The rest were depth players in trades designed for the Leafs to take on salary while being rewarded with mid-to-low level picks or cap relief

The players traded away: Jokinen, Korbinian Holzer, David Clarkson, Daniel Winnik and Spencer Abbott. Those coming in: T.J. Brennan, Zach Sill, Joakim Lindstrom, Eric Brewer, and Nathan Horton (with salary-cap relief because of his injury). Only Brennan remains, with the Marlies. Not exactly game changers.

But Toronto also acquired Anaheim’s fifth-round pick this summer, St. Louis’s sixth-rounder this summer, and Pittsburgh’s fourth-rounder last summer and second-rounder this summer. Again, not really game-changing. But volume matters. The Leafs could pick 11 times at the June draft.

The players whose names are sure to come up in trade speculation over the next few weeks are braced for it.

“I’ve been down that road before,” Parenteau said. “I know it’s part of the game. It’s tougher now, I have a family. You think about that. My little one is in school. I try to block it, and take it game by game and try to do my best.”

Parenteau signed with the Leafs over the summer in large part because of his relationship with Mike Babcock. He played for the Leafs head coach when they were in the AHL. He likes the direction he sees the Leafs going in and doesn’t want to leave.

“I have a great feeling,” Parenteau said. “I think it’s going to be a great team for a long time with what Mike’s building, and Lou. I think the guys appreciate me so far. It’s been a good fit. I’d like stay here.

“There are a lot of good kids coming up. They’re going to have a good team for a long time.”

Source: Leafs get ready to rearrange the roster

Leafs Win In OT

From Official Toronto Maple Leafs

Tuesday, 02.2.2016 / 11:03 PM ET / News

The Canadian Press



BOSTON 
Pierre-Alexandre Parenteau scored a power-play goal with 1:54 left in overtime and the Toronto Maple Leafs rallied to beat the Boston Bruins 4-3 on Tuesday night and end a four-game skid.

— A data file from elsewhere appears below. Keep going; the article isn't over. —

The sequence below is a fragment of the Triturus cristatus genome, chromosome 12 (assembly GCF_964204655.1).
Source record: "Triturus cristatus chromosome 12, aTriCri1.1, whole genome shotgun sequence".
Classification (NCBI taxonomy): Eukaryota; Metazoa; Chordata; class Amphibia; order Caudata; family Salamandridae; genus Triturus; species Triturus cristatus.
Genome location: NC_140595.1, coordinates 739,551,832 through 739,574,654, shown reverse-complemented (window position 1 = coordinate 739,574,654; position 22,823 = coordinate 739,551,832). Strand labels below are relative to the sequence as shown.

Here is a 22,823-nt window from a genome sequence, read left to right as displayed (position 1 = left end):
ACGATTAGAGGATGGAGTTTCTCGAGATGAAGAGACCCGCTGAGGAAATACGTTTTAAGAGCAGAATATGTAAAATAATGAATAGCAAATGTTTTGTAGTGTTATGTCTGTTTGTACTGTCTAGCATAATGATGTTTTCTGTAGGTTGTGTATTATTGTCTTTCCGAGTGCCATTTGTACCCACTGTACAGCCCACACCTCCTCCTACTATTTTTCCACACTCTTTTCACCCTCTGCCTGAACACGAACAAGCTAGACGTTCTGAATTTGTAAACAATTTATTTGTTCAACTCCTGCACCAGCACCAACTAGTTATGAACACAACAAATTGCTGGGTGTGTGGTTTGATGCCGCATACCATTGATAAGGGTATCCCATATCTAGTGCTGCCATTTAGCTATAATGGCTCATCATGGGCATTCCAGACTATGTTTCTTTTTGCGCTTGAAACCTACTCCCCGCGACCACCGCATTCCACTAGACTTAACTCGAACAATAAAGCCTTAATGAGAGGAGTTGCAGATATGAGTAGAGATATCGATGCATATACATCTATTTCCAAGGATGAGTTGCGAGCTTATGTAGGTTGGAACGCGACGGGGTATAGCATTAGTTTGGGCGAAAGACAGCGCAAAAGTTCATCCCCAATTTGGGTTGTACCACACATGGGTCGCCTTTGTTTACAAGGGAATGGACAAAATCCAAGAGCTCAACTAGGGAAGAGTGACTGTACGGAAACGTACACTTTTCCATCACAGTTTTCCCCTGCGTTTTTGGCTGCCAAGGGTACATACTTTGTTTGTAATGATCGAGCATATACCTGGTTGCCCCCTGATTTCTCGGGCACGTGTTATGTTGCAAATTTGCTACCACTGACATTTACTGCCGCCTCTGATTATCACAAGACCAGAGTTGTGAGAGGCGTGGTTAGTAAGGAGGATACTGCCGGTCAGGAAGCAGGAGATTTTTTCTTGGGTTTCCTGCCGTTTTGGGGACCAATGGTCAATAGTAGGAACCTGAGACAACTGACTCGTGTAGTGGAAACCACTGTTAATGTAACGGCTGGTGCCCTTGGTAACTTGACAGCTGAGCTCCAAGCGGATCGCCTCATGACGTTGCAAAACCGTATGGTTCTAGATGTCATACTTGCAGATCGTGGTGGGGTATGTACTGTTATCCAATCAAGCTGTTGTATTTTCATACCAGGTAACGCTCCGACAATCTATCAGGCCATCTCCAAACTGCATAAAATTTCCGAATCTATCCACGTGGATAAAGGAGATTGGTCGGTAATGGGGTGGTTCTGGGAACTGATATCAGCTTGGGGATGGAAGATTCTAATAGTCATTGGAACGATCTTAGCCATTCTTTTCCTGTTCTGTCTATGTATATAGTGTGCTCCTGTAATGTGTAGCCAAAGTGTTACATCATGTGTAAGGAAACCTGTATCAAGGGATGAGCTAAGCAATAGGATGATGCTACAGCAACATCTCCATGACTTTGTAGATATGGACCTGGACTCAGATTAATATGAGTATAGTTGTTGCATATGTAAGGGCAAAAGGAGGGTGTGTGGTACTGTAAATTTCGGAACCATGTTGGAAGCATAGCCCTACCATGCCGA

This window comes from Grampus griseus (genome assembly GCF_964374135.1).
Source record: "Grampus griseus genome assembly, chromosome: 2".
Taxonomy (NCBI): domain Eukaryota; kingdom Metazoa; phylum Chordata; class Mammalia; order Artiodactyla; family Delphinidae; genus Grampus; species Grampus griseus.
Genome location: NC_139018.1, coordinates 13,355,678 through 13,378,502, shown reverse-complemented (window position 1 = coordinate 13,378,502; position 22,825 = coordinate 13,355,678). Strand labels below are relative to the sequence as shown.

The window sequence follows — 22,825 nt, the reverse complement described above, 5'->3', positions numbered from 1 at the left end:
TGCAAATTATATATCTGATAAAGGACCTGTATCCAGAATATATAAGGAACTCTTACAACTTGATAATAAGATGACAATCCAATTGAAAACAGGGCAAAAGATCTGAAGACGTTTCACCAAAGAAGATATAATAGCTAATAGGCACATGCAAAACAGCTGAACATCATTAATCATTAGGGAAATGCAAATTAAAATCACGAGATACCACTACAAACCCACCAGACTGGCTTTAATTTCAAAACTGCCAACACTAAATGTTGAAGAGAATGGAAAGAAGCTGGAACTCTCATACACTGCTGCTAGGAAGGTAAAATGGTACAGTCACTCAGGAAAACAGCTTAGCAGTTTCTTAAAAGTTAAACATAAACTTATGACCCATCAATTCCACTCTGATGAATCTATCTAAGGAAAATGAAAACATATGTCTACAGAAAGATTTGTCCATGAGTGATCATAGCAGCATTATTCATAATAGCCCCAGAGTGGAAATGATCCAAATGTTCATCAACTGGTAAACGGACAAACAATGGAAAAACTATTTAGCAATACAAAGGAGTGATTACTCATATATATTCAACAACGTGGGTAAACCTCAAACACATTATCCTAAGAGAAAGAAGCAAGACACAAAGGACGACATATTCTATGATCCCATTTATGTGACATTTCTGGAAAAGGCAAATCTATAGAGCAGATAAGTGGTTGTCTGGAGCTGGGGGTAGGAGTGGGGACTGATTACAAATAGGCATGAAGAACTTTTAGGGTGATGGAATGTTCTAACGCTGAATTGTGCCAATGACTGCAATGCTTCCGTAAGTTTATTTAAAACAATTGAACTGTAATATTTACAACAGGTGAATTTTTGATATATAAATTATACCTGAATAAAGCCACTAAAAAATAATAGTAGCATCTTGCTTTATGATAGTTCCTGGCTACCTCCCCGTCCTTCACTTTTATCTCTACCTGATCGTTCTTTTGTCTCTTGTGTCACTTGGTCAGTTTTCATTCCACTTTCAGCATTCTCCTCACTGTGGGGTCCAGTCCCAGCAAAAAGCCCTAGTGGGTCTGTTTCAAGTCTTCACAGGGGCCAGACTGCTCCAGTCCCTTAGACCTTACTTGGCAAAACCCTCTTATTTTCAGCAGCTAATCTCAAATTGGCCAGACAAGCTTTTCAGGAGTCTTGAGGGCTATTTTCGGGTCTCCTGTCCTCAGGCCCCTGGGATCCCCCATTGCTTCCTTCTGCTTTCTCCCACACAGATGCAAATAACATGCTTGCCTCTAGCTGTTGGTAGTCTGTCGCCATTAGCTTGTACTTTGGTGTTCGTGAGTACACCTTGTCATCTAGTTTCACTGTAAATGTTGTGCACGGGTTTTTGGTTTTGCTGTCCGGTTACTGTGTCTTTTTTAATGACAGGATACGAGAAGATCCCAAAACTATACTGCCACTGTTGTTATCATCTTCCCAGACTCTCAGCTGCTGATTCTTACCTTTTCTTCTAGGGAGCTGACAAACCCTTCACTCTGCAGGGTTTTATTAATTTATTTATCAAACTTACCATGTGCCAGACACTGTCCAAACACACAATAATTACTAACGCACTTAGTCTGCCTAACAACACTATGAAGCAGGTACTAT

Leo Komarov and Nazem Kadri erased a two-goal deficit with consecutive goals for Toronto midway through the third period. The Leafs won for the first time since Jan. 19.

Daniel Winnik also scored for Toronto and James Reimer had 39 saves. Reimer didn’t let anything in after Brad Marchand and David Krejci scored 26 seconds apart in the opening minutes of the third period.

Marchand also scored in the first period. David Pastrnak added two assists for the Bruins and Tuukka Rask stopped 31 shots.

Toronto was scoreless on two power plays before getting another chance in overtime when Krejci was called for holding 1:48 in. The Leafs capitalized on the 4-on-3 advantage when Parenteau backhanded a rebound after Rask stopped a shot by Kadri.

Kadri tied the game at 3-all 11:31 into the third period, tipping in Matt Hunwick‘s slap shot from the blue line.

Komarov cut Boston’s lead to 3-2 on a goal 9:02 into the third after Rask lost the puck in his pads. There was no whistle before the puck trickled out to Toronto’s Michael Grabner, who sent it off the end boards as the Leafs worked it around to Komarov for a wrist shot from the point that beat Rask.

The Leafs regrouped after Boston broke open a 1-all tie early in the third period.

Marchand one-timed in a pass from Krejci 55 seconds into the third, then Krejci struck 1:21 into the period after Torey Krug’s shot bounced off the end boards to the front of the net.

Notes: Toronto was 0-2-1 against Boston entering the game. … Reimer played in his 200th career game. … Pastrnak spent the All-Star break playing for Providence of the AHL before being recalled to Boston on Monday. … Malcolm Subban was Boston’s backup goalie, with Jonas Gustavsson still on injured reserve after leaving a game the week before with an elevated heart rate.

Source: Leafs Win In OT

Struggling Michael Grabner, Leafs look to get some bite back in their game

From The Star